Inquiry to probe Meta as News renews Google, reports change

May 10, 2024 at 01:53 pm by admin

Hot-foot from LINA’s summit in North Queensland, Australia’s federal communications minister Michelle Rowland has announced an inquiry to probe issues around Meta’s decision to abandon payment-for-content deals with publishers.

The announcement comes as publishers such as News Corp are announcing new agreements with Google – believed to be worth as much as A$6 million – the search giant’s position thought to be strengthened by Meta’s withdrawal.

Rowland (pictured) opened the PING-focussed Local and Independent News Association’s two-day conference in Port Douglas last week.

Today she announced a joint parliamentary select committee to investigate the consequences of Meta opting not to renew deals for news, and the role news and public interest journalism has in helping counter misinformation and disinformation on digital platforms.

She said she was waiting on advice from treasury and the ACCC on whether it “can or should” designate Meta under the news bargaining media code, forcing it to negotiate payments for the use of content.

It will also look at publication of harmful and illegal material on Meta’s social media platforms. Their “vital role” had allowed the behemoth companies including Meta to have “enormous reach and control over what Australians see, with little to no ­scrutiny”.

Minister Rowland said it was imperative that Australians had access to quality public interest journalism, including on social media. “Unilateral decisions to undermine news hurts us all – social media companies have social responsibilities. They need to be more accountable and transparent.”

Assistant treasurer and minister for financial services Stephen Jones also criticised the social media giants, adding that they “seem more determined to wipe trusted news sources from their platforms than scammers and other criminals.

“This will open the floodgates for misinformation and disinformation.”

He called on them to ‘be better’ and ‘do better’.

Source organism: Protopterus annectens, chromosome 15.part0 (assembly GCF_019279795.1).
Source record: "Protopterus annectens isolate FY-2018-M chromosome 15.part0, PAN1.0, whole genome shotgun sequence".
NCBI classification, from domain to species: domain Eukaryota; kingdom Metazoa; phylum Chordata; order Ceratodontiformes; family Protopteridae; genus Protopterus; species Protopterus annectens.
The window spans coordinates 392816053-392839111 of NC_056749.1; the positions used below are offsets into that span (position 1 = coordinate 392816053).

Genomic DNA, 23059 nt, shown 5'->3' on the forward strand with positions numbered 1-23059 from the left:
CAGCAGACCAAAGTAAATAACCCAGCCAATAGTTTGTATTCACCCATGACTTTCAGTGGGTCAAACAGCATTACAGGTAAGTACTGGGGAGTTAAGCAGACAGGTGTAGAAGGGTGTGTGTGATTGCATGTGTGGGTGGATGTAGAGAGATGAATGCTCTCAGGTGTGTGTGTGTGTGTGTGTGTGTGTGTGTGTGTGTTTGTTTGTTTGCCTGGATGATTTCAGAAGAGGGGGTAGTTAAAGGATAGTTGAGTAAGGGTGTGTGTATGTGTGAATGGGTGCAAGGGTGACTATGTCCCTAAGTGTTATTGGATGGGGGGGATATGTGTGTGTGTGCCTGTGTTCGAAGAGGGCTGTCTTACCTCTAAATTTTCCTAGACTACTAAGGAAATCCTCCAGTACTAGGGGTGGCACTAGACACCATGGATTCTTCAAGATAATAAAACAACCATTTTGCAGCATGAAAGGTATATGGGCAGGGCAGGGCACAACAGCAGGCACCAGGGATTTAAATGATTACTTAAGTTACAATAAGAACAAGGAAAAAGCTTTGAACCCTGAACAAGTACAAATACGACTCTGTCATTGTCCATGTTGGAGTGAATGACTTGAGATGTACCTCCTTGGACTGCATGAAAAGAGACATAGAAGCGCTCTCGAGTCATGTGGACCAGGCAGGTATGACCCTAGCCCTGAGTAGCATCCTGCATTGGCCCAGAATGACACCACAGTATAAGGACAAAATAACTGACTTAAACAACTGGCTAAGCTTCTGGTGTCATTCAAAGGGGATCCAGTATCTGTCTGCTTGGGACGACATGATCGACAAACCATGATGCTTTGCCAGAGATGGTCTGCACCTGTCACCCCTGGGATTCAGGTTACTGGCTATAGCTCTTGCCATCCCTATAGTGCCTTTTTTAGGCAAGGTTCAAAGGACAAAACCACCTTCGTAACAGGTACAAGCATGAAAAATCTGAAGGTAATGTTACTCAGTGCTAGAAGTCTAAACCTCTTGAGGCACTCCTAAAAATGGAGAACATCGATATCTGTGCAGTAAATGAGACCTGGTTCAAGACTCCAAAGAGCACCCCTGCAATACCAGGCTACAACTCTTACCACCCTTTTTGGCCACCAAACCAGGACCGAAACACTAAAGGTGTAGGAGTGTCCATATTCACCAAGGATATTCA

“The committee will put big tech under the microscope to help create a safer online environment”.

News Corp chief executive Robert Thomson announced the extension of its “partnership” with Google during presentation of its third-quarter results. He reported profits “rose slightly” in the three months to the end of March 31, claiming the company was “firmly on a pathway to continued success”.

Total segment EBITDA lifted one per cent to $US322 million (A$490 million) in the third quarter, up from $US320 million in the previous year.

Thomson said digital revenue had accounted for more than half of total revenues for more than a year.

“We are in the midst of an exponential digital revolution, and our own company has continued to change significantly and profitably.”

Increases in the cost of property in Australia had underpinned the 15 per cent year-on-year revenue growth of real estate platform REA Group, to $US256 million in the third quarter.

A ten per cent revenue dip by ten per cent at News Corp Australia was blamed on a soft advertising market and currency fluctuations, although circulation and subscription revenues lifted by $US1 million compared to the previous year.

Thomson told investors advertising – which accounted for more than half of its revenue a decade ago – amounted now to only for eight per cent, “and half of that figure is now digital advertising, so the character of the company has fundamentally changed”.

Sections: Digital business


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